No heliorhodopsins in Gram-negative bacteria

Can this finding hint on the possible role of heliorhodopsins?
Published in Microbiology
No heliorhodopsins in Gram-negative bacteria

 Heliorhodopsins, a unique microbial rhodopsin family, were discovered only recently using functional metagenomics (see our behind the paper on heliorhodopsins). These rhodopsins exhibit very slow photocycles, possibly indicative of a light sensory function. In addition, their orientation in the membrane is opposite to that of other known rhodopsin types (microbial type-1 or animal type-2 rhodopsins). Heliorhodopsins are widespread and could be found in diverse bacteria, archaea, unicellular eukarya and even in algal viruses and originate from diverse habitats. 

Strangely, we observed that heliorhodopsins are completely missing in genomes from cultured Proteobacteria, a phylum in which diverse type-1 microbial rhodopsins are readily detected. As heliorhodopsins could be found in various uncultured microbial groups, we conducted a wide bioinformatic search on numerous environmental samples ranging from diverse habitats, to confirm our initial observation. 

Organic-rich sediment (“sapropel”) core from Lake Tekirghiol, Romania, collected by a sediment corer for microbial community analysis. Samples collected from multiple layers are used for DNA extraction (photo credit: Tiberiu Szöke-Nagy)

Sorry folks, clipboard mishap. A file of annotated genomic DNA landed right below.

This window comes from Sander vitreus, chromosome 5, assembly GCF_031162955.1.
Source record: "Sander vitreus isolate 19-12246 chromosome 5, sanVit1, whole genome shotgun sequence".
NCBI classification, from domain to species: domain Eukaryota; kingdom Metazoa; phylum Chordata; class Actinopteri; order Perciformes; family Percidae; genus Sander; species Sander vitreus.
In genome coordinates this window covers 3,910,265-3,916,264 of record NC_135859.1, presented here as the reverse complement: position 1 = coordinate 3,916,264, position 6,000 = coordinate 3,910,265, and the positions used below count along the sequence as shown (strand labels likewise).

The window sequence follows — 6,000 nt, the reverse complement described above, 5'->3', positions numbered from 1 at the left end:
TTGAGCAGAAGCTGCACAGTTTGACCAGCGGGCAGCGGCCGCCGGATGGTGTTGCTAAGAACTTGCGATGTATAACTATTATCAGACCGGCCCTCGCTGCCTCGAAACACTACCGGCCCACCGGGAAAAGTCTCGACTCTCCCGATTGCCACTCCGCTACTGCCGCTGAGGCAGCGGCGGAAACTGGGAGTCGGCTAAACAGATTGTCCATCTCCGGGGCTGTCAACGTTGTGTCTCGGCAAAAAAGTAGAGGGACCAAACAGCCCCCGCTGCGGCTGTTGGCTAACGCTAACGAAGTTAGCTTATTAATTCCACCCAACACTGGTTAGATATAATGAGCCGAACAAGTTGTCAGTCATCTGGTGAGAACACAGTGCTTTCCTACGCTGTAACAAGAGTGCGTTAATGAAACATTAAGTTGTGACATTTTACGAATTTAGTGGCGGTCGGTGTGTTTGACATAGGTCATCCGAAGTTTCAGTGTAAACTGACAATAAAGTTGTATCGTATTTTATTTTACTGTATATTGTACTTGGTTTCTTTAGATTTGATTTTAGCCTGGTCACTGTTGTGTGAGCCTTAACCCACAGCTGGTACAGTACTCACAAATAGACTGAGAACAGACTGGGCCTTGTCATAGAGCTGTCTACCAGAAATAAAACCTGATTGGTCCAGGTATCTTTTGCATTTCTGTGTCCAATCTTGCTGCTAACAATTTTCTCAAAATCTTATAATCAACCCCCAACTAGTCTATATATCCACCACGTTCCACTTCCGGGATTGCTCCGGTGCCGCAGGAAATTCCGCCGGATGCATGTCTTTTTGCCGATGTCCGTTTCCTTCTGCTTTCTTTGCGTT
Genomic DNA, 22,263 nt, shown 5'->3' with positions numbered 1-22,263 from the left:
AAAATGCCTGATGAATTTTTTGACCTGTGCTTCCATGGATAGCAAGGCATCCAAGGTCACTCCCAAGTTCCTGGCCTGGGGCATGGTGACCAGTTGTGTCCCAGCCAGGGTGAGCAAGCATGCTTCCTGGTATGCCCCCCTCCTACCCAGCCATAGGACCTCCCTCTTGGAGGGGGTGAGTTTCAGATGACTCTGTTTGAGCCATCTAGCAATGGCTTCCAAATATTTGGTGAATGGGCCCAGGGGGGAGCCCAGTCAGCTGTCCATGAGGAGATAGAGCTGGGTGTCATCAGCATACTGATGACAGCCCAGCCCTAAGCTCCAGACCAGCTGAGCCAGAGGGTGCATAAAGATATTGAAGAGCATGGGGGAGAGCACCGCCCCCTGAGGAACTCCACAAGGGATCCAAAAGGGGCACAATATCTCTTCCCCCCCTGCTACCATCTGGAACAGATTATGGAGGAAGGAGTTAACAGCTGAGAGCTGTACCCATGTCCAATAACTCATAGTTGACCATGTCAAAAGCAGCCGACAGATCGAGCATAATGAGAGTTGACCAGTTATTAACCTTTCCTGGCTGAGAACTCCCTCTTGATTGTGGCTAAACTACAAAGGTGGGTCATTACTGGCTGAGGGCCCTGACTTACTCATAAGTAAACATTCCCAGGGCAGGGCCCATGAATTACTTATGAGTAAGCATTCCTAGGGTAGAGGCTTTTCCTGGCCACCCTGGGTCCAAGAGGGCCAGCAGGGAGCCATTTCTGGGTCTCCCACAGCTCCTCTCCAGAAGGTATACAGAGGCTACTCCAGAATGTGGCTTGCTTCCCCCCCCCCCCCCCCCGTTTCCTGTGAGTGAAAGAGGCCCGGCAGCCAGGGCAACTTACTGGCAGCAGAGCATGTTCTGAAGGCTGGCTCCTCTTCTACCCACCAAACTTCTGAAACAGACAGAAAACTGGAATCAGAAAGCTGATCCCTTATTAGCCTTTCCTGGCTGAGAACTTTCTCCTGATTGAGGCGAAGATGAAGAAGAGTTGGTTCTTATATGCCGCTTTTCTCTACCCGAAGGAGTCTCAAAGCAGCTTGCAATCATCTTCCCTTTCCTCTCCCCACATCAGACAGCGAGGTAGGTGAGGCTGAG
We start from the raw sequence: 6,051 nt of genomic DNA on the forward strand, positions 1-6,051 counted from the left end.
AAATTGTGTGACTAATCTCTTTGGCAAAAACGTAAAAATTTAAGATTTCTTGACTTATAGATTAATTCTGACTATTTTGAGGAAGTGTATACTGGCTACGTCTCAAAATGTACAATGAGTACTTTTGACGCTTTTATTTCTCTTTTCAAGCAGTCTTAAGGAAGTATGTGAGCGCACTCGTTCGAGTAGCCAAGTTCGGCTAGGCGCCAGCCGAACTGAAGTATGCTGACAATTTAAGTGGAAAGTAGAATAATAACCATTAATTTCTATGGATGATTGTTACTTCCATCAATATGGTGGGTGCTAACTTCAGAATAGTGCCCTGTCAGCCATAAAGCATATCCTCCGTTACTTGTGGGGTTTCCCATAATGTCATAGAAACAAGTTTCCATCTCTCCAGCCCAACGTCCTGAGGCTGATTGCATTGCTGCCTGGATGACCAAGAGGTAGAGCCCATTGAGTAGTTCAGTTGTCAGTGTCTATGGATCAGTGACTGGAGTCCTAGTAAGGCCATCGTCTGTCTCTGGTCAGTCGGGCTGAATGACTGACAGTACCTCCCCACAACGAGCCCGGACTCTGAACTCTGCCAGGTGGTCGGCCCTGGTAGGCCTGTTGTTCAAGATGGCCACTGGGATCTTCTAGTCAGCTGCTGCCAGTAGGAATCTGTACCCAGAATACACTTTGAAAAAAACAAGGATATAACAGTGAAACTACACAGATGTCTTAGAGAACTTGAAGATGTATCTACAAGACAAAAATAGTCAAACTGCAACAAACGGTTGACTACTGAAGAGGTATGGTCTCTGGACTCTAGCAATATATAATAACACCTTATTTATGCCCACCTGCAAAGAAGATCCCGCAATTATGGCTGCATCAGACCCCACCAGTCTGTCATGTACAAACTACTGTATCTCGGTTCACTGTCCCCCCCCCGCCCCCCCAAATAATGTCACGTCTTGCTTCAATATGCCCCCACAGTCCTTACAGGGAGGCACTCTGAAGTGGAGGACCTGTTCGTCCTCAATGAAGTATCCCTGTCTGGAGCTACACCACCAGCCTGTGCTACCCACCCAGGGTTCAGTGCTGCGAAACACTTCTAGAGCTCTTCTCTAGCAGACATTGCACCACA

Overall, we analyzed about 138 million ORFs coming from a wide range of environments (including seawater, sediments, freshwater etc.), finding no heliorhodopsin genes affiliated with Proteobacteria. Surprisingly, none of the heliorhodopsin genes were affiliated with any other diderm group (Aquificae, Chlamydiae, Bacteroidetes, Chlorobi, Cyanobacteria, Fibrobacteres, Verrucomicrobia, Planctomycetes, Acidobacteria), except for 2 instances in Spirochetes (diderms are microbes possessing an outer-membrane in addition to their cytoplasmic membrane). 


Sampling of marine microbial and viral communities from surface water in the Red Sea. Water is pumped with peristaltic pumps and microorganisms are size fractionated by passing through filters of different sizes (photo credit: Shirley Larom)

One hypothesis is that heliorhodopsins have evolved solely in monoderms  (microbes possessing only a cytoplasmic membrane). Yet, we think such an explanation is less plausible, as lateral gene transfer is frequently observed with ‘regular’ type-1 rhodopsins, which can be found in both diderms and monoderms. Another hypothesis is related to the most apparent difference between the two groups, i.e. the presence and absence of an outer membrane in diderms and monoderms respectively. The outer membrane is an asymmetric bilayer composed of glycolipid lipopolysaccharides and glycerol phospholipids. It serves as a semi-permeable barrier and can block passage of different glycopeptides and amphiphilic compounds or even light if heavily pigmented. Therefore, we hypothesize that the lack of outer membrane in monoderms can suggest on the possible involvement of heliorhodopsins in light dependent transport of such compounds. 


Can you suggest different explanations for the absence of heliorhodopsins in diderms? Ideas are very welcome.

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